This Healthline article claims:

According to the Centers for Disease Control and Prevention, 1-2 mg/kg is a fatal oral dose of cyanide for a 154 lbs. (70 kg) man. You would need to finely chew and eat about 200 apple seeds, or about 20 apple cores, to receive a fatal dose.

Is this true? Has there been a documented case?

  • 1
    Related question: Do apple seeds contain arsenic?
    – Oddthinking
    May 30, 2017 at 20:39
  • 6
    @Oddthinking Aresenic =/= cyanide
    – tuskiomi
    May 30, 2017 at 20:39
  • 3
    @tuskiomi: Uh yes, thanks. The questions are still related though. The answers even more so.
    – Oddthinking
    May 30, 2017 at 20:40
  • 2
    anecdote - I usually eat the core and seeds. So I must have had thousands of apple seeds over the years. "I aten't dead yet"
    – Rory Alsop
    May 30, 2017 at 23:08
  • 4
    @RoryAlsop I am drinking a lot of water, but I haven't drowned yet. Cyanide is rapidly metabolised by the human body at a rate of about 0.1mg/kg/h and not accumulated. With the lethal dose some times quoted as low as 0.6mg/kg, you could in theory consume four such lethal doses each day without running into any risk at all. May 31, 2017 at 11:32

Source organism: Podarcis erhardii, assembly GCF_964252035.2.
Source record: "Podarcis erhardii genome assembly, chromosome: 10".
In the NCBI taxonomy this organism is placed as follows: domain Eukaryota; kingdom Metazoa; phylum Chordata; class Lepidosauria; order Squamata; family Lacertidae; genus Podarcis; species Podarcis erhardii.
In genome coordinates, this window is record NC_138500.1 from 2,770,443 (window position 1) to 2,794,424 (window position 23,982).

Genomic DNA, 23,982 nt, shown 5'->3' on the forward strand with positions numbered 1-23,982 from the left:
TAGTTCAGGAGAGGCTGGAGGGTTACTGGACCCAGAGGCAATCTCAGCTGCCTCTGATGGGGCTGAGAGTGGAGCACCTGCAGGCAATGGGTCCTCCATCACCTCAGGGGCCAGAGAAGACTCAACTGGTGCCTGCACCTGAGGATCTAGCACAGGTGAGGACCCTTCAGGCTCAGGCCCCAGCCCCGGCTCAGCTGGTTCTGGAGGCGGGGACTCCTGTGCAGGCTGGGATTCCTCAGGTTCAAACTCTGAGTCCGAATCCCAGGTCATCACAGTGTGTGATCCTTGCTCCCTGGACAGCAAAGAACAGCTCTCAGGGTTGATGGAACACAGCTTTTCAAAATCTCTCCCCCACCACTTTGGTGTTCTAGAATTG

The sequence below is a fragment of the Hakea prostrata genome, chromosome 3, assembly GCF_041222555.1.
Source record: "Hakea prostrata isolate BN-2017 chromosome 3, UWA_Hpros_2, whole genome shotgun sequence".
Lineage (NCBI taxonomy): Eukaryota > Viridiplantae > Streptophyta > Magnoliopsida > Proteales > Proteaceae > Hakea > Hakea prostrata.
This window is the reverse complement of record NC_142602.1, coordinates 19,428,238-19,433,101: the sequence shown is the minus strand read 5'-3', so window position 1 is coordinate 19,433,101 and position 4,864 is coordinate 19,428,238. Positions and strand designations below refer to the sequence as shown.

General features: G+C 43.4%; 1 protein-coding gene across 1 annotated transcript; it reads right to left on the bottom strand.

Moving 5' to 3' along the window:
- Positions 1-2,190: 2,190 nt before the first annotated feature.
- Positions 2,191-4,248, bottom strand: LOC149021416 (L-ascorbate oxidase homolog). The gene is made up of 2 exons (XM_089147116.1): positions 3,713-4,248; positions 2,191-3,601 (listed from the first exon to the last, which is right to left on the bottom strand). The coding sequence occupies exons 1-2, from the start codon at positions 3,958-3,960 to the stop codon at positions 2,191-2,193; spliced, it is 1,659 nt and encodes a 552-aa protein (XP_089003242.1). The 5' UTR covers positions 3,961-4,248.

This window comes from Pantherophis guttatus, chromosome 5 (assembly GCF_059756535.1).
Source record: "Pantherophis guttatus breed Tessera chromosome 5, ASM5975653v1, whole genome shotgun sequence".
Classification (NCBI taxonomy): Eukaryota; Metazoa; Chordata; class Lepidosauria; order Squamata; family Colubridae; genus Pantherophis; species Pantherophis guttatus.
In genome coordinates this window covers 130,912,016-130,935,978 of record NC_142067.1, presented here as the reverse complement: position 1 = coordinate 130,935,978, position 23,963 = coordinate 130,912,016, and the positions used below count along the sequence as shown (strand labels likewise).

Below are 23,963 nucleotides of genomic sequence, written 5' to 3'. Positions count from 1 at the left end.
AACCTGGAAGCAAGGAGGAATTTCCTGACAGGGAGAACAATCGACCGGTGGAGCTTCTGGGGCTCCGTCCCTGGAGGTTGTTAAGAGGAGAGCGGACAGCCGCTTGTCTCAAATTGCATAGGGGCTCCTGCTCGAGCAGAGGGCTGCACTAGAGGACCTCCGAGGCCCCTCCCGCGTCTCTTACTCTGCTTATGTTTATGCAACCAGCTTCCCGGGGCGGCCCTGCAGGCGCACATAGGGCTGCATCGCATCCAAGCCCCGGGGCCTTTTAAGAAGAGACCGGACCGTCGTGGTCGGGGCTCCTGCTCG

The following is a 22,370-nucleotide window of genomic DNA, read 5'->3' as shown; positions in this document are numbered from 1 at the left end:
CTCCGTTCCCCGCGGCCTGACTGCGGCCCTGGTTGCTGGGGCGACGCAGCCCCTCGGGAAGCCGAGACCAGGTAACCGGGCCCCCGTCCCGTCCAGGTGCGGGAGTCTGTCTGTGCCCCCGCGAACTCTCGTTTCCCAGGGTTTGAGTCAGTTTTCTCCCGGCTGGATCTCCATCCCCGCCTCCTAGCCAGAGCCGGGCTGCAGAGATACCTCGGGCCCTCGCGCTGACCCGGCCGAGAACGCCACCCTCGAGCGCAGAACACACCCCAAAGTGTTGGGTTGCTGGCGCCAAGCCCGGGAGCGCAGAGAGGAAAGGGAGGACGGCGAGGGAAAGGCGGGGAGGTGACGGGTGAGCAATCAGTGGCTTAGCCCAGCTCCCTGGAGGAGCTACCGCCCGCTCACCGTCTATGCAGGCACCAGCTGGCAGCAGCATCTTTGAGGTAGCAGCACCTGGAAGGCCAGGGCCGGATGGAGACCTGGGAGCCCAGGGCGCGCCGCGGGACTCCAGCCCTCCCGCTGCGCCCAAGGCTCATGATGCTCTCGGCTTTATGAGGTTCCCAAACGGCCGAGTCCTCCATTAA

1 Answer 1


No, that estimate is far too low (you'd need seeds of 1-2 orders of magnitude more apples)

The amygdalin contents of the apple seeds could gener- ate between 0.06 and 0.2 mg cyanide equivalents per gram of apple seeds; these values are relatively high. Acute cyanide toxicity can occur in humans at doses between 0.5 and 3.5 mg kg⁻¹ body weight (Speijers, 1993). In a previous study, Haque and Bradbury (2002) reported the amygdalin contents of Fuji apple seeds to be 5.4 mg g⁻¹.
Bolarinwa et al.: Determination of amygdalin in apple seeds, fresh apples and processed apple juices, Food Chemistry, 170 (2015), 437–442. DOI 10.1016/j.foodchem.2014.08.083

1000 seed weight is 26.74 g according to Kew Gardens seed database.

0.06 - 0.2 mg CN⁻/g apple seed gives 1,6 - 5.3 mg CN⁻/1000 apple seeds